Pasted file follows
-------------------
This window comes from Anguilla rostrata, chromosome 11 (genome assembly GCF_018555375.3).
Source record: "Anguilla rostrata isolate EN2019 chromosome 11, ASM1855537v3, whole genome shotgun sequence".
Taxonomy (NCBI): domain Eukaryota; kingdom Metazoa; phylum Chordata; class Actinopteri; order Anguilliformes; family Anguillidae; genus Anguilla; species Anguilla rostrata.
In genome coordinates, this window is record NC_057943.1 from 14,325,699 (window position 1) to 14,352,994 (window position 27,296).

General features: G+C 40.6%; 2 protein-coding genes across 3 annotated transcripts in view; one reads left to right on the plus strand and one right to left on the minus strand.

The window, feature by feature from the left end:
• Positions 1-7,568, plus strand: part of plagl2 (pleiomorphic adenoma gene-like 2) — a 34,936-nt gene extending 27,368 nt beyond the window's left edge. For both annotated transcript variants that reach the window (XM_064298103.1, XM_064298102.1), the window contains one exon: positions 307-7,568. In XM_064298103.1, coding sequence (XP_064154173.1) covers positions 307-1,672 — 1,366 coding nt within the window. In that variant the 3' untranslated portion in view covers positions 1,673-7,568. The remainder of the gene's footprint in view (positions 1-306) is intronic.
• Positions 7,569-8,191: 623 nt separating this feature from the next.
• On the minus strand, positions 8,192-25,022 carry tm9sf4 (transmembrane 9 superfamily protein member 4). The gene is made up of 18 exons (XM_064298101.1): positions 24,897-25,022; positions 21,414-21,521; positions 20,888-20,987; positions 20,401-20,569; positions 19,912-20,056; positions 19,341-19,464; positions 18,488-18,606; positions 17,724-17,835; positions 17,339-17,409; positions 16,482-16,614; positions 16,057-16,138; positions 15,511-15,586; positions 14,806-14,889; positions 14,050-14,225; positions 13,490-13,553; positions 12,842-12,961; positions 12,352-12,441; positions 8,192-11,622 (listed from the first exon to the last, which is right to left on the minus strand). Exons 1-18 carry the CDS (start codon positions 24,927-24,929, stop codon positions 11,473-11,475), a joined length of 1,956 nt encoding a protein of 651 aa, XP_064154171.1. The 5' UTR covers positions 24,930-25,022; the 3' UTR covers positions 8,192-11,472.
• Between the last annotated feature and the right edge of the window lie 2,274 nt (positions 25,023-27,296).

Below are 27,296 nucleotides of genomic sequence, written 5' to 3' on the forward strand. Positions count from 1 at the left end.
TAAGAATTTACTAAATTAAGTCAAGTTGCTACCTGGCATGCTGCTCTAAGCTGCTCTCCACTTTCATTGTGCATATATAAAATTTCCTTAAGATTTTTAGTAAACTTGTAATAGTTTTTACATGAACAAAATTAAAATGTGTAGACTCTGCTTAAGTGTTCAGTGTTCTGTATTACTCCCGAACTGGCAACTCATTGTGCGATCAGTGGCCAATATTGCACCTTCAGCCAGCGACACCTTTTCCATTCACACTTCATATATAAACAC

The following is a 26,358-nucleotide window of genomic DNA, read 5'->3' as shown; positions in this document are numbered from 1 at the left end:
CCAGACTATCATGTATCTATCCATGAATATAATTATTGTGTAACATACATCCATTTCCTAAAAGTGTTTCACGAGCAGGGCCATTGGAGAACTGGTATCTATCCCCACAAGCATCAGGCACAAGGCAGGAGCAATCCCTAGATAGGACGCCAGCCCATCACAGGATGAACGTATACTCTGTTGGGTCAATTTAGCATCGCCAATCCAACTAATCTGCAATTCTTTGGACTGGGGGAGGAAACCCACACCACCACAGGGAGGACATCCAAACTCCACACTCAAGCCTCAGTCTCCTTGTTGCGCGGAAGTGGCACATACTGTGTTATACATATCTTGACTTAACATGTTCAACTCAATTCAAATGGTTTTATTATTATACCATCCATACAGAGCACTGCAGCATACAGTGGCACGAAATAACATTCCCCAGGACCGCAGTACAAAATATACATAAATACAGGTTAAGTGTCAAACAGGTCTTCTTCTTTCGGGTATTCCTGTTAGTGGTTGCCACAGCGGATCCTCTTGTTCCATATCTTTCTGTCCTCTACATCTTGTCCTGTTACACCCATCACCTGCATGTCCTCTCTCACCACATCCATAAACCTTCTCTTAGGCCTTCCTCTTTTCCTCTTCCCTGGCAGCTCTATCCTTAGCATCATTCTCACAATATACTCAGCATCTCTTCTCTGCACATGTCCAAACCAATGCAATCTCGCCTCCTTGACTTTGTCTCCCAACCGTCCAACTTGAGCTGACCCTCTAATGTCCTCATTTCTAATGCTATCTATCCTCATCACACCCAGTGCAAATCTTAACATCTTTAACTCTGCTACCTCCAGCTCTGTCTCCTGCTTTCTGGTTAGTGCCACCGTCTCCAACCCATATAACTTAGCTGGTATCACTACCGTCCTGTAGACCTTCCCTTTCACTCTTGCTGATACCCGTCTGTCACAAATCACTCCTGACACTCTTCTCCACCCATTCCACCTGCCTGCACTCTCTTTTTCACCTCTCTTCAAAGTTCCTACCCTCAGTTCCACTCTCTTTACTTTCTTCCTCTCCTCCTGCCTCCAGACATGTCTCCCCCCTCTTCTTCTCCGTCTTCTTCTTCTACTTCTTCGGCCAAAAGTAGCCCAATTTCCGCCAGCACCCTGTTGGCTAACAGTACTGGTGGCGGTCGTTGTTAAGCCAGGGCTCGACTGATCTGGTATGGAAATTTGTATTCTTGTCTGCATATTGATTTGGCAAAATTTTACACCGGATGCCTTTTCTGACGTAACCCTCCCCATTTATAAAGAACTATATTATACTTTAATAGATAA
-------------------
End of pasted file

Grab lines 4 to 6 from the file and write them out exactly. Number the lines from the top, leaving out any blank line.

In genome coordinates, this window is record NC_057943.1 from 14,325,699 (window position 1) to 14,352,994 (window position 27,296).

General features: G+C 40.6%; 2 protein-coding genes across 3 annotated transcripts in view; one reads left to right on the plus strand and one right to left on the minus strand.

The window, feature by feature from the left end: